A Green-roofed Hobbit Home Anyone Can Build in Just 3 Days: “Can you imagine living in a 400-square-foot tiny home that is eco-friendly and energy-efficient, yet boasts all the amenities of a conventional house? Magic Green Homes fabricates such structures using prefabricated vaulted panels and covers them with soil, creating flexible green-roofed living spaces with a Tolkienesque charm.”

Living in Car-dependent Suburbs Can Make You Fat and Sick, Study Finds: “Research to be presented Monday in Vancouver at the weeklong World Diabetes Congress concludes that residents of Metro Vancouver’s most walkable neighbourhoods are 30 per cent less likely to be overweight or obese than their counterparts in the least walkable areas.”

Meet The (Other) Musk Brother, Who Wants To Change The World Of Food: “Kimbal Musk was 25 when he and his brother Elon (perhaps you’ve heard of him?) sold their first tech company, called Zip2, for around $300 million. Elon poured some of his money into his next venture, which later became PayPal. Kimbal invested, but left Silicon Valley for culinary school, and later started opening a series of highly regarded restaurants in Colorado. Now he’s on a mission to help America eat healthier, more sustainable food.”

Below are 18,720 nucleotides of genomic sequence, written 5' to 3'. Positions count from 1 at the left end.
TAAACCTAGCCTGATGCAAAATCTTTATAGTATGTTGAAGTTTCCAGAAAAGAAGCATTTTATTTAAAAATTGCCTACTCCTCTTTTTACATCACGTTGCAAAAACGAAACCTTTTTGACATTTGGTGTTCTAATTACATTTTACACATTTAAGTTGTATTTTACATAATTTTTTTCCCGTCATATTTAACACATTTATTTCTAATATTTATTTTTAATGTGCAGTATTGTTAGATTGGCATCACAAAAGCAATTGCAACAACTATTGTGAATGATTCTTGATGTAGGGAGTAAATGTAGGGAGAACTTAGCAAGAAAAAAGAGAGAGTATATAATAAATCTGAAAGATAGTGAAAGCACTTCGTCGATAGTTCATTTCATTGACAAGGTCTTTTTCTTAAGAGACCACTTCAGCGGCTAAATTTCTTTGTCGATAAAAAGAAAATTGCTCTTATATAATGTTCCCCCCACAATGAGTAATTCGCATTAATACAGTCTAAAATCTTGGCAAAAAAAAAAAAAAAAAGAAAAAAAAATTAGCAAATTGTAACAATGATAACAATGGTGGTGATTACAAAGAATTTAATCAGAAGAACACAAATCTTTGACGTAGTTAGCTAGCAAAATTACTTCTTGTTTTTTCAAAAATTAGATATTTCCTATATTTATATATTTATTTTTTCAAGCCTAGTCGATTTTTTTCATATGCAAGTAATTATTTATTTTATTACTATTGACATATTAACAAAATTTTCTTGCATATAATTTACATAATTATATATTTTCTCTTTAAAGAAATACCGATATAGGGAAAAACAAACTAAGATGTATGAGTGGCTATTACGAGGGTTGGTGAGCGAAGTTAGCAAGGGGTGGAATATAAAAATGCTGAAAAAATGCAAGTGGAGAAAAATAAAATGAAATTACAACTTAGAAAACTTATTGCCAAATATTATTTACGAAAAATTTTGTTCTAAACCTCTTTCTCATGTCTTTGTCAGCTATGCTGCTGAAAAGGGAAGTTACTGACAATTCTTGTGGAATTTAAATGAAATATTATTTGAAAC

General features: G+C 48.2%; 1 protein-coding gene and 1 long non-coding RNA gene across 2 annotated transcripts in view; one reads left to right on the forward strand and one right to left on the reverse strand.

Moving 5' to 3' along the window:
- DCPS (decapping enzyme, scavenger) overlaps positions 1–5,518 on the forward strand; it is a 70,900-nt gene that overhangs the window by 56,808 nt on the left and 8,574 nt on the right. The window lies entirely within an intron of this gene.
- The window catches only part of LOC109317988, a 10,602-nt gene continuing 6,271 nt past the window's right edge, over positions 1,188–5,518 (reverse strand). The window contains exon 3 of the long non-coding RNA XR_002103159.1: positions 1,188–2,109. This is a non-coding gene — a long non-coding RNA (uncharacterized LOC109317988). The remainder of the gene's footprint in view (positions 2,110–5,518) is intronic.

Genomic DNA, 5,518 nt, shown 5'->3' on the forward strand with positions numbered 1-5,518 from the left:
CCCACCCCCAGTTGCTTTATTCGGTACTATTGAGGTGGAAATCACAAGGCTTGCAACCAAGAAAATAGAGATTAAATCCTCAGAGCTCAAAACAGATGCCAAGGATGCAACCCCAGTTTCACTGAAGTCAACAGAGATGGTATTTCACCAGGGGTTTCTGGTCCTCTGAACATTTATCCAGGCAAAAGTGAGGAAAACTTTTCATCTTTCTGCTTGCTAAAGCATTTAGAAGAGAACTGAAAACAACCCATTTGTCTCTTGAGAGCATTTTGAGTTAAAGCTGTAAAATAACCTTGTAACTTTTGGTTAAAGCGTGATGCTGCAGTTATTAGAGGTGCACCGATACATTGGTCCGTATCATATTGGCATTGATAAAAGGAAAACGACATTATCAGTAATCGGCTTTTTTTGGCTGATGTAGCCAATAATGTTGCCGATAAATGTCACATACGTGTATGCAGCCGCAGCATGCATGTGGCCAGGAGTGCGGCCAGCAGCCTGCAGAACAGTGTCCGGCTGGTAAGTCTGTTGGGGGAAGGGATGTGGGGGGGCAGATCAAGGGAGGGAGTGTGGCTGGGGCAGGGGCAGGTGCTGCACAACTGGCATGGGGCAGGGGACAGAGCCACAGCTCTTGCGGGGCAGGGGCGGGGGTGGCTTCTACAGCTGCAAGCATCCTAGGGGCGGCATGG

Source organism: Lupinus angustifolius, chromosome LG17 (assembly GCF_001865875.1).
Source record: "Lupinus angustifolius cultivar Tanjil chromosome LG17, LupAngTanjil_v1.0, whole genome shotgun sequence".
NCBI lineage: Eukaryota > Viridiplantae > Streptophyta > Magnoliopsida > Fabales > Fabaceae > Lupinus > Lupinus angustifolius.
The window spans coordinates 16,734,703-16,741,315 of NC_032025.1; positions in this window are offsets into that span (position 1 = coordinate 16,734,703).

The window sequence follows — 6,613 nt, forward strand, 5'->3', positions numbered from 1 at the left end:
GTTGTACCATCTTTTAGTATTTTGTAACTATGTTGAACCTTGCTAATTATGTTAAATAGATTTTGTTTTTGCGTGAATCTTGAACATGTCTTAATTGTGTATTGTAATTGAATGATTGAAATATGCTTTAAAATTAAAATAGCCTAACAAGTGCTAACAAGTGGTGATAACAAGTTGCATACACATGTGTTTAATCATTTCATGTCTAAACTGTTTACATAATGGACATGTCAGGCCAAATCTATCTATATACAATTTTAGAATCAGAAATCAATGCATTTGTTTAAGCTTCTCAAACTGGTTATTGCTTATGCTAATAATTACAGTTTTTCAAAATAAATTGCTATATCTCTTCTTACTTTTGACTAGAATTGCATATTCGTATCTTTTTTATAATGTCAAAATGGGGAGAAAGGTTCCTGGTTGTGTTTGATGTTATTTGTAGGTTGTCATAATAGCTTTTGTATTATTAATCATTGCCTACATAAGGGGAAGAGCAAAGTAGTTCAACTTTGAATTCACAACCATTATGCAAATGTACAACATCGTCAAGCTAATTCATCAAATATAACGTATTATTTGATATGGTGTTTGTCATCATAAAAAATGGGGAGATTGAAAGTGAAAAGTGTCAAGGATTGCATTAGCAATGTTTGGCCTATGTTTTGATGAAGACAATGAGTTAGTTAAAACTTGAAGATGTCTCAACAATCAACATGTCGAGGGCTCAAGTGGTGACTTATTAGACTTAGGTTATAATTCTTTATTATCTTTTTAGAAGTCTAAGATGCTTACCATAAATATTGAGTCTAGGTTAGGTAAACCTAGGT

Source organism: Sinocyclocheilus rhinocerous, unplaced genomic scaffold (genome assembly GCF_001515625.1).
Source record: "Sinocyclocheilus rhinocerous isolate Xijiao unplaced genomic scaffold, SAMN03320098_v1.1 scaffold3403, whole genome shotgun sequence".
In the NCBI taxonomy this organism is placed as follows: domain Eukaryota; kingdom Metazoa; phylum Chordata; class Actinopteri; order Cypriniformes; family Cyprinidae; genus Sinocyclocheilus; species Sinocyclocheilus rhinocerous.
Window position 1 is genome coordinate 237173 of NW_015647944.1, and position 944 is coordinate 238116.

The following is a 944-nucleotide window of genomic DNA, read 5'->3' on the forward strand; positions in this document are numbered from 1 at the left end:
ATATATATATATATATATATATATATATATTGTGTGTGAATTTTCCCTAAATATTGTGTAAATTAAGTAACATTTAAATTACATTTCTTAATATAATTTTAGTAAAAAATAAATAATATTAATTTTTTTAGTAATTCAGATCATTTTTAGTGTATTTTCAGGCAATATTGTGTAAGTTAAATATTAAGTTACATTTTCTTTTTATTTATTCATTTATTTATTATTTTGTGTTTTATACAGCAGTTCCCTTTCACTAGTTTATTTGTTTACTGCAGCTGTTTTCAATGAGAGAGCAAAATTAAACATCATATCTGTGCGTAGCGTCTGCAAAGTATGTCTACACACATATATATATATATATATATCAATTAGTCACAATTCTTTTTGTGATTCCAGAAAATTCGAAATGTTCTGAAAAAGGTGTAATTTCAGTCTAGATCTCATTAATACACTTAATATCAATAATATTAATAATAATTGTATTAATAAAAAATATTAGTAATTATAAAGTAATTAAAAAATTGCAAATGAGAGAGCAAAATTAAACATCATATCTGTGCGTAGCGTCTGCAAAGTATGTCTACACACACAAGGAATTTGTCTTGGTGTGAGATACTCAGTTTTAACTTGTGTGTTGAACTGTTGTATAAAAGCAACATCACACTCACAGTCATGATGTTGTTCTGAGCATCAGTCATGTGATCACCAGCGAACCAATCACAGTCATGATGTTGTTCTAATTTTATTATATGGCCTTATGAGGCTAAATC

Making and Taking: 2015’s Notable Developments in Landscape Architecture: “For broken, derelict, and underutilized urban space, 2015 was a good year. In North American cities, including Chicago, Los Angeles, Philadelphia, Toronto and elsewhere, landscape architects contributed to the ‘urban renaissance’ through excellent design, thoughtful urban planning, and prescient environmental management.”

Ancient Seeds Sprout After Lying Dormant for 850 Years: “After sitting in a clay pot for 850 years, ancient squash seeds are bearing fruit. In 2008, archaeologists uncovered a sculpted clay ball used to store seeds at a dig site on the Menominee reservation near Green Bay, Wisconsin. Within this seed ball, seeds from a previously unknown variety of squash were found. Squash-growing pioneers successfully germinated these ancient seeds and produced the first Gete-okosomin squash crop in centuries.”


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